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Population Health Intervention Research (PHIR)

The Population Health Intervention Research Initiative for Canada (PHIRIC) defines population health intervention research thus:

Population health intervention research involves the use of scientific methods to produce knowledge about policy and program interventions that operate within or outside of the health sector and have the potential to impact health at the population level.

“Impacting at a population level” means addressing the underlying social determinants and risk conditions that generate the health patterns. It also invites analysis of interventions that are intended to target everyone.

Intervention research came about to test ideas about causal mechanisms; the investigator (or “experimenter”) acts or intervenes in a putative causal pathway to test his/her idea about how variables are related to each other.  The investigator in PHIR can be the person designing and testing interventions- or they can be taking an observational role, by testing causal pathways and impact of interventions (polices and programs) designed and implement by others.

Intervention research is about all parts of the process of designing and testing solutions to problems and getting solutions into place – or any one piece of this.  It can involve process evaluation of interventions (assessing reach, implementation, satisfaction of participants, quality).  It can involve assessment of the contribution of context and how interventions adjust to different contexts.  It extends to assessment of how interventions are sustained over time or become embedded in the host institutions. It also includes diffusion research- or understanding how interventions are spread to new sites or taken up differently by different groups. It therefore identifies a specific population health intervention as its object of investigation either as an independent or as a dependent variable.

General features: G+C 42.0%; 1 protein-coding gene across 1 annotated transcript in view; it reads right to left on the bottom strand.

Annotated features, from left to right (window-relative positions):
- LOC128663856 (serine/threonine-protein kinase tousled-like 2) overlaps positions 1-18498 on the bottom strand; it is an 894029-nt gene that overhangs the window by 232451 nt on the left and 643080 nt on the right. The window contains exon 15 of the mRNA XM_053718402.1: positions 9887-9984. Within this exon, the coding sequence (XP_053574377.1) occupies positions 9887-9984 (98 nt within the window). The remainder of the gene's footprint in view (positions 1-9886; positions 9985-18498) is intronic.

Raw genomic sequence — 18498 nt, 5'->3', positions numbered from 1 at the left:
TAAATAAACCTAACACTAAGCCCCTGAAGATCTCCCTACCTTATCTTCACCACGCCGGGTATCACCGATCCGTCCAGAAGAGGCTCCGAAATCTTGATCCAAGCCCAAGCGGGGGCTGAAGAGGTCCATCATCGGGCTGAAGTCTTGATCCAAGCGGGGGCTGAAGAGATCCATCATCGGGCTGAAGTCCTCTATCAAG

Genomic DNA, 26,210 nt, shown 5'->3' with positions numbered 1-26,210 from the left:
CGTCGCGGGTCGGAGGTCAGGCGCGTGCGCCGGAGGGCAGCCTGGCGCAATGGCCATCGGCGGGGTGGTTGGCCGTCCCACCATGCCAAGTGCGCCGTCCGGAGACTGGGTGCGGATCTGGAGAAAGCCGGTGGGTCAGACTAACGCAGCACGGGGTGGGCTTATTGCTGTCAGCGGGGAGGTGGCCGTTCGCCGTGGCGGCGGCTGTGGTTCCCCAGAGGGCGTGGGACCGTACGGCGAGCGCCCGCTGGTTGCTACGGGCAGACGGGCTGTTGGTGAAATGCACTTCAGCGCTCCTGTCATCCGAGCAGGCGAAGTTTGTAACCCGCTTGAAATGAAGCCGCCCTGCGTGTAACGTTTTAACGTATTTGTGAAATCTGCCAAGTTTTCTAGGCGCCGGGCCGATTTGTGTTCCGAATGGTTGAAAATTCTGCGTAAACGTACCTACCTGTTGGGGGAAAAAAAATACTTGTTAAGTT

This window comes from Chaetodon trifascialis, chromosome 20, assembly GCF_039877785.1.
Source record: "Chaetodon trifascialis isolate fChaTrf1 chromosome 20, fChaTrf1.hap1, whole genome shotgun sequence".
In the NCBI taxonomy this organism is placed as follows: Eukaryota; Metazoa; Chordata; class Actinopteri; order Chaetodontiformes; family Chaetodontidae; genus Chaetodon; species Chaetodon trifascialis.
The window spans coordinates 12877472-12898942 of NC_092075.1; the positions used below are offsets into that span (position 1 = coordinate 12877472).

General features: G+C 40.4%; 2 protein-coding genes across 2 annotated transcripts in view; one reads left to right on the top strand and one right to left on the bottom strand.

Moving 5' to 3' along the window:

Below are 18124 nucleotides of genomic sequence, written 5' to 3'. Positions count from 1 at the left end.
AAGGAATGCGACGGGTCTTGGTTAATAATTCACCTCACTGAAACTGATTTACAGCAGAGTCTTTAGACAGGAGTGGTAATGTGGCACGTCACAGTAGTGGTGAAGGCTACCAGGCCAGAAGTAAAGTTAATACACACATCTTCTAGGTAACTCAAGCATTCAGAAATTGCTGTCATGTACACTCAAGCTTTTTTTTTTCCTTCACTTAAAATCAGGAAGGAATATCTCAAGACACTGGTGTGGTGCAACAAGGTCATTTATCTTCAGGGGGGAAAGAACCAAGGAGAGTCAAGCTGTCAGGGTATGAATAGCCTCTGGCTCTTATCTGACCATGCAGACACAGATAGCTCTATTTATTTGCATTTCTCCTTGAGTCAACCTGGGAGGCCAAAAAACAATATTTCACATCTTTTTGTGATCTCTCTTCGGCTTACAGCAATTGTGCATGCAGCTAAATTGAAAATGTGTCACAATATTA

The methods of PHIR might be experimental, quasi experimental, observational, participatory, qualitative or quantitative (or both). Data sources might be primary or secondary.  Time frames might be prospective or retrospective.  By this definition, PHIR includes fields like health promotion research, program evaluation, policy analysis and health impact assessment.

Needs assessment, or research that generates ideas about possible interventions, is not PHIR.  This is because too much of population health research would be included if we defined PHIR this way and, more particularly, this type of work does not directly address the intervention itself.